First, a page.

I meet many people approaching retirement and together we have to decide when is best for them to take benefits from their pension plans. There are a number of different options available – buying an annuity is one of them. Annuity rates are at an all time low so it would be easy to think that delaying buying your annuity for a few years is the better option.
Low annuity rates are a real worry for many people. Annuity rates are unlikely to rise in the near future and in fact they could fall even more:
- More quantitative easing on the cards (which drives down gilt yields which affect annuity rates)
- The EU Gender Pricing initiative – insurance companies will no longer be able to price products differently for men and women. Women tend to live longer than men and therefore receive lower annuity rates. The cynic (realist?) might say that insurance companies will be more likely to drop the rates for men to bring them into line with female rates rather than increasing female rates to be level with male rates.
- Solvency 11 – banks and insurance companies will have to hold more cash and this puts more pressure on these institutions – more pressure = more costs which will be passed onto the consumer.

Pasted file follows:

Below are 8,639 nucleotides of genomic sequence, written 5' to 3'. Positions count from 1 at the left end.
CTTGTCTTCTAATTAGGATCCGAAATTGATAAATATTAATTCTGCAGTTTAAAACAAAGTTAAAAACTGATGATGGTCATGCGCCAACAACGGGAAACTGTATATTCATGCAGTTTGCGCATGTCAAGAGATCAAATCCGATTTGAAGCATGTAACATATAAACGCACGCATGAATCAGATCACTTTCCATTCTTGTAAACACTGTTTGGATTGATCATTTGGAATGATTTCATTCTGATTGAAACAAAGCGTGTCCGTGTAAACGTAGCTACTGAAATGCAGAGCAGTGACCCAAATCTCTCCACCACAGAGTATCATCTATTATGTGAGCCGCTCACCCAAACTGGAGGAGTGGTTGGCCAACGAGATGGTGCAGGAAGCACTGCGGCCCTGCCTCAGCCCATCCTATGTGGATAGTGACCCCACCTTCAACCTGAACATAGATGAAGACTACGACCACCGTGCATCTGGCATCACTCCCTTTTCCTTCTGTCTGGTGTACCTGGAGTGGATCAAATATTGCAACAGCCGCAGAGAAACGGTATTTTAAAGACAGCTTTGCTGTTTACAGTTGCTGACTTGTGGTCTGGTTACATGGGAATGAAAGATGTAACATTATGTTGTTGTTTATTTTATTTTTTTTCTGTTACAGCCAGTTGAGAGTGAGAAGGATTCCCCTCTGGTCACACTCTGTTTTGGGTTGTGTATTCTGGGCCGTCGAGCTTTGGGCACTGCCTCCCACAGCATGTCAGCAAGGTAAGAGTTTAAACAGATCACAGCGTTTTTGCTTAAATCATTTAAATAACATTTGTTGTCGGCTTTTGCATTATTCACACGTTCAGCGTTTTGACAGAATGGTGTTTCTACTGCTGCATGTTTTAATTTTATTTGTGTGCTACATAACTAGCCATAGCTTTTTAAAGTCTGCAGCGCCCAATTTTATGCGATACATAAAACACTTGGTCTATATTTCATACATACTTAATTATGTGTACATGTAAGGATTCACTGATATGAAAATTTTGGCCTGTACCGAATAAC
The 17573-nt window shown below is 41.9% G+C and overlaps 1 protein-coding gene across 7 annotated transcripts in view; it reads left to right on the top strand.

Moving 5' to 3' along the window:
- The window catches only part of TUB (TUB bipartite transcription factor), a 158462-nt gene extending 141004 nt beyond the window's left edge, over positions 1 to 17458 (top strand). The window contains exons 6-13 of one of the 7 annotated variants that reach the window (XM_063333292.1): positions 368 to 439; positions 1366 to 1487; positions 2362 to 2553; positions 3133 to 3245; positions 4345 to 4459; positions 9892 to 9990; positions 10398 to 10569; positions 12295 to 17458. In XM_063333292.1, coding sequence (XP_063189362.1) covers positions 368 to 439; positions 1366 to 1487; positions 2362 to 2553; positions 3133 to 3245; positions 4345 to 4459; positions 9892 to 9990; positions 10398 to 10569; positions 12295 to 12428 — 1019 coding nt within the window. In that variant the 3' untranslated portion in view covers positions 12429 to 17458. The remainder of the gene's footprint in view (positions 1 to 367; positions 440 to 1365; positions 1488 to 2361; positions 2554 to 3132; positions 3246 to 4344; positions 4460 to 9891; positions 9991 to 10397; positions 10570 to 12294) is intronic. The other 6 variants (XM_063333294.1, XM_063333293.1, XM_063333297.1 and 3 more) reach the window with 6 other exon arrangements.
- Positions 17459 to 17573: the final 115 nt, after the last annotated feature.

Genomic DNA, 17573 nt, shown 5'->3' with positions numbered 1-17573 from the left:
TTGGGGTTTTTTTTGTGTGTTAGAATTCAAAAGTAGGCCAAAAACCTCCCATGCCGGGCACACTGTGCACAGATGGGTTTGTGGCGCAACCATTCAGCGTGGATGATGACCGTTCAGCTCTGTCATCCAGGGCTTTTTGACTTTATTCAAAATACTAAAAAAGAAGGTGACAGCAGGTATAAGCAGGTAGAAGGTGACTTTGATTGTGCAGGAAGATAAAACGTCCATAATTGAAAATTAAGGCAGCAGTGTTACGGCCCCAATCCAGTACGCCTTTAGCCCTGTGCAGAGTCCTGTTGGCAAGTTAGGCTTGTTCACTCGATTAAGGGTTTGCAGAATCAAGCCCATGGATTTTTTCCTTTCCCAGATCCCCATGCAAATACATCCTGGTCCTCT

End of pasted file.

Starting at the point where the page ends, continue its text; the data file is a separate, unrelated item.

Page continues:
As an example of how delaying buying your annuity might not be the best option take a look at this:
“Even before all these external changes are taken into account, deferring taking an annuity, even for a couple of years, can have a negative effect on your income in retirement.
Calculations by annuity provider MGM Advantage show a 65-year-old man with a £100,000 pension could buy a yearly income of £5,901 today, while a 67-year-old man with the same pension would receive a better rate of £6,165.
If the younger man delays his pension by two years, with all other factors remaining unchanged, he will have given up two years of income or £11,802.
Although the annual income would increase £264 a year if he delays buying an annuity, it would take him around 44 years to recoup the money lost by deferring for two years. This is over double the 21 years the average 65-year-old male lives in retirement.” – Michelle McGagh
By David Gibson